Early in the season, and I mean EARLY, the whispers started about the impact pitching coach Brent Strom may have on this team. It started when Jarred Cosart debuted unprecedented control and more repeatable mechanics. It's continued as the Houston starting rotation has locked in, throwing at least 6 innings for the ninth straight game.
A big chunk of this is certainly on the pitchers themselves. Dallas Keuchel is maturing, much like Wandy Rodriguez did later in his career. Scott Feldman is a leader of the pitching staff. Cosart is harnessing his stuff. Brad Peacock is doing Peacock-ian things.
But, Strom's impact can be felt, from pitch selection to preparation. It's showing up in each start. If the bullpen will ever get healthy, this pitching staff could become an unexpected strength of this team. As it is, the starting pitching has been very good. It made writing this piece this week much, much less painful.
Look, I know my points about the use of WAR in tiny samples got sidetracked. I know WAR for relievers is problematic. But, if you want one shining example of why people are so excited about Tony Sipp, there's a great representation.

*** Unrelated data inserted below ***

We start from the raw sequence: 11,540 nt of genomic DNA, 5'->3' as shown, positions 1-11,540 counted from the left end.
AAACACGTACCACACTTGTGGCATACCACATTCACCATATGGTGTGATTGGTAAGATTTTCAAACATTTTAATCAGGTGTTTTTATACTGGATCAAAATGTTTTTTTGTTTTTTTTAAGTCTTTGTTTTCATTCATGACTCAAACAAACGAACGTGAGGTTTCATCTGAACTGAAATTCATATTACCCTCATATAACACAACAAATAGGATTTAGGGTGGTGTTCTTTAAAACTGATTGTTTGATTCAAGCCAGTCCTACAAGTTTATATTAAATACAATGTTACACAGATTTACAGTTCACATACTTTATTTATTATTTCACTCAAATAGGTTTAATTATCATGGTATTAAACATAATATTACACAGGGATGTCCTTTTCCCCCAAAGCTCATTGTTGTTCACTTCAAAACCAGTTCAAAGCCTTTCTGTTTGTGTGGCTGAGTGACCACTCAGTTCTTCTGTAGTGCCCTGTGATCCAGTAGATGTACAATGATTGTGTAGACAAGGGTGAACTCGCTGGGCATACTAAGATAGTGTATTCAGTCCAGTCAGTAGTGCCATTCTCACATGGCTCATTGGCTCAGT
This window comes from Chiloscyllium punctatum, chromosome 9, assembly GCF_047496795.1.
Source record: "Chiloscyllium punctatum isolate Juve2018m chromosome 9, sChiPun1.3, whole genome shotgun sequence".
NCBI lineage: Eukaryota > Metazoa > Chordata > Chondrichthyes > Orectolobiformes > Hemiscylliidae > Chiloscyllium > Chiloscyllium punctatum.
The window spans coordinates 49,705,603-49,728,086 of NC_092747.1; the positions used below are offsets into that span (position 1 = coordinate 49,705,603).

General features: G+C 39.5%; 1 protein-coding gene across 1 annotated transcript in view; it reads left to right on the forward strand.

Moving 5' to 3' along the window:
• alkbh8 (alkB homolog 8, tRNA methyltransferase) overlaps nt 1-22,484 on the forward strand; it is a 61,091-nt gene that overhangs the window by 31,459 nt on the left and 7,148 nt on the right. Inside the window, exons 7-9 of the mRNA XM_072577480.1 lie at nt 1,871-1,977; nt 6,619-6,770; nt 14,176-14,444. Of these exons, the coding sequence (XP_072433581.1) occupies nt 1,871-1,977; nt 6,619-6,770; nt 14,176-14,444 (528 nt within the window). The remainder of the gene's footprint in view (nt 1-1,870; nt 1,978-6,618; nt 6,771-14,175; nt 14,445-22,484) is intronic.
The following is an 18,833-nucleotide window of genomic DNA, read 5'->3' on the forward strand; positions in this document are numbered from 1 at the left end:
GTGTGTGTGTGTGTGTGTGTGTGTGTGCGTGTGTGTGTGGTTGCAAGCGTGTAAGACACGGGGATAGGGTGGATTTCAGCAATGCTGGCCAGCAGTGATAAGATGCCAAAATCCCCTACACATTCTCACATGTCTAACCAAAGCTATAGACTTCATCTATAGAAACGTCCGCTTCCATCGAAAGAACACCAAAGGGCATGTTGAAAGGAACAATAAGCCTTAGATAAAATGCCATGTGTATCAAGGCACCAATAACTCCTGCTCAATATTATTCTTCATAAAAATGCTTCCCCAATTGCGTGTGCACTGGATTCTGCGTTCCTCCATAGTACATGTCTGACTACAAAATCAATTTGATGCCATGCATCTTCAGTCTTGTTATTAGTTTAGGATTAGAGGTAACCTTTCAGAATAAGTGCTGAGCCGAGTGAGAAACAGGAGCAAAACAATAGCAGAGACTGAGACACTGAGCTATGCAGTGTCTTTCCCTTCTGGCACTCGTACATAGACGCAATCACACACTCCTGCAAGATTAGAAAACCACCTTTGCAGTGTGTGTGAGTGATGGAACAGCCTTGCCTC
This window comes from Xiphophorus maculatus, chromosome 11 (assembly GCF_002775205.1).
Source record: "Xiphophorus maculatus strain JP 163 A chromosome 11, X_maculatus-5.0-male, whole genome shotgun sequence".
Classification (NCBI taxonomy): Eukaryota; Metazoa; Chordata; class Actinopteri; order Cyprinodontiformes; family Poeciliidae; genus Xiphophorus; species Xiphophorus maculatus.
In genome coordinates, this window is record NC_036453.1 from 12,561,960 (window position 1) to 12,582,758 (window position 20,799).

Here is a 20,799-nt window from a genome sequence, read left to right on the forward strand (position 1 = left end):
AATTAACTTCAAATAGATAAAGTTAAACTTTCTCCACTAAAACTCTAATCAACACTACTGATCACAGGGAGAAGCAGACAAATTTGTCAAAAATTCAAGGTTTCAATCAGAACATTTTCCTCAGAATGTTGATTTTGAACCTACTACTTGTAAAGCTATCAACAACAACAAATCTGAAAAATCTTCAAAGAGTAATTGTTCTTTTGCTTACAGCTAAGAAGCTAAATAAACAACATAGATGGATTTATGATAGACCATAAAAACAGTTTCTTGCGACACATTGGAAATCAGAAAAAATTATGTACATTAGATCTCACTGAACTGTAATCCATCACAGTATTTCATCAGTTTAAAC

In the past week, he's thrown 2 1/3 innings and been worth 0.2 WAR. That's nearly a tenth of a win for every inning he's thrown. Pretty, pretty, pretty, pretty good.
Lots of candidates here who were good but not great. But, Cosart stands out for putting up a decent start without his usual peripherals. He only got 42 percent ground balls and only struck out 11 percent of the batters he faced.
However, he still pitched effectively enough to get the Astros a win in Baltimore. Collin McHugh and Scott Feldman could also have gone here, especially with the performance Feldman put up. But, I like the idea that Cosart is turning into a rich man's Derek Lowe. Regression be damned!
I sort of told this story on the podcast and am turning it into a Keuchel-centric column for the day job, but as much crap as I've given Tim about Keuchel, I still think he's been good for more than just this season. I nearly voted for him last year as Houston's PItcher of the Year and thought he had a case for our Pitcher of the Year in the season preview.
I didn't understand at all how Oberholtzer won the award from the Houston Chapter to the BBWAA. Maybe superficially, Obiehockey's numbers were better, but looking deeper, Keuchel was more effective over a longer amount of time. It was a hard choice for me. My vote went to Bud Norris, but it easily could have gone to Keuchel.
This season, he's upped his game, striking out 14 in his last two starts to earn this award. That included Tuesday's effort against the Rangers, where he struck out seven and threw the first complete-game shutout of the season for the Astros.